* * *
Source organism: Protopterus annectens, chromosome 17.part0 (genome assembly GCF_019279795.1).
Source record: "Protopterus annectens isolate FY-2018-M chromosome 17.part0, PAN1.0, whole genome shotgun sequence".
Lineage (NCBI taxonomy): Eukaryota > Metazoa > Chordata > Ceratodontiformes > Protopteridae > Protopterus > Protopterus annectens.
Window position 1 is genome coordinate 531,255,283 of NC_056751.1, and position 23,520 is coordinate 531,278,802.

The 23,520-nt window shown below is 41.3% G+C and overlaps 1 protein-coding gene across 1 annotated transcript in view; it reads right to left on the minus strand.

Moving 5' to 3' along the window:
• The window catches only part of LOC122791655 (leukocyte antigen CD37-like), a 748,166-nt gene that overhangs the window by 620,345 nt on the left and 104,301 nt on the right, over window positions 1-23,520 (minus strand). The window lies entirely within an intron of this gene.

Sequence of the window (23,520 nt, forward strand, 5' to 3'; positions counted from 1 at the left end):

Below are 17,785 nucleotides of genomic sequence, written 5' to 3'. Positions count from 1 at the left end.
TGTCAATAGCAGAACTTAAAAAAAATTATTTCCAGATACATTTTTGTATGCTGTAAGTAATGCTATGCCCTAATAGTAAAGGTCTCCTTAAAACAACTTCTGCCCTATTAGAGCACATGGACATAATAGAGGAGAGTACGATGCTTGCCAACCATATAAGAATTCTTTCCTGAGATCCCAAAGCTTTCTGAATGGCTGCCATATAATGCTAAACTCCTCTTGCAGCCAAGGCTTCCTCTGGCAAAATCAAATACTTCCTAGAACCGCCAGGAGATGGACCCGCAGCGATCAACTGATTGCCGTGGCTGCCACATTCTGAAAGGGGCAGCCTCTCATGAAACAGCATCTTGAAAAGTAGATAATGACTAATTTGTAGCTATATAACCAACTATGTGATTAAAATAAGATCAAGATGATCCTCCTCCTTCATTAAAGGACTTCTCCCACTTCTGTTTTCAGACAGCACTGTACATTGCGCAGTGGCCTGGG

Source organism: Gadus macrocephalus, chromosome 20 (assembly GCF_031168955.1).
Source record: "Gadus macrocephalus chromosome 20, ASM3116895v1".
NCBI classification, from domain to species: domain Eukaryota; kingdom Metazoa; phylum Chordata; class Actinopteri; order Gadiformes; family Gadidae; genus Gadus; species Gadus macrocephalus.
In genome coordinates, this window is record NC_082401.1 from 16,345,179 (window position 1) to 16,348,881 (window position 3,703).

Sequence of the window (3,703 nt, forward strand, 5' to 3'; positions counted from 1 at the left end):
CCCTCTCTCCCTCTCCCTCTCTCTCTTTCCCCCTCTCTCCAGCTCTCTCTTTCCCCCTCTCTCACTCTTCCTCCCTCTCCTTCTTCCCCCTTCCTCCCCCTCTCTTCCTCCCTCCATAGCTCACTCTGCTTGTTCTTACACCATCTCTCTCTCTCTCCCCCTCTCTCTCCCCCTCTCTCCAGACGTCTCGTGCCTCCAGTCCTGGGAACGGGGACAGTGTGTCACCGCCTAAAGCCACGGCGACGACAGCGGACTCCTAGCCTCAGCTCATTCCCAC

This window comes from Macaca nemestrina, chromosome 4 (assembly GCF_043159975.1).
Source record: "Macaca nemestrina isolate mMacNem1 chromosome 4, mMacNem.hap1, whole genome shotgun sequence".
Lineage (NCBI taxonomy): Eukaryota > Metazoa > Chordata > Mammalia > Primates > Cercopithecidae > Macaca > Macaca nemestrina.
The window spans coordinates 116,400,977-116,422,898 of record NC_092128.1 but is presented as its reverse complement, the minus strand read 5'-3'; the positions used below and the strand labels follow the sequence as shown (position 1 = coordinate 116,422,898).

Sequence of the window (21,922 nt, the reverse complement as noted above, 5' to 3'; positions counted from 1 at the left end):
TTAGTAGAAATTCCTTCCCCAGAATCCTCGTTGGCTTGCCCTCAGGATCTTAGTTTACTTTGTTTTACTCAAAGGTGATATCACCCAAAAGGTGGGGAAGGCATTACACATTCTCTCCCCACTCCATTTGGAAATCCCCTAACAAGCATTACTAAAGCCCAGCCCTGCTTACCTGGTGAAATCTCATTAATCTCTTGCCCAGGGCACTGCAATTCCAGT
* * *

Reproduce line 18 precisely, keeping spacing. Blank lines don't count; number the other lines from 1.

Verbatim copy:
Source record: "Macaca nemestrina isolate mMacNem1 chromosome 4, mMacNem.hap1, whole genome shotgun sequence".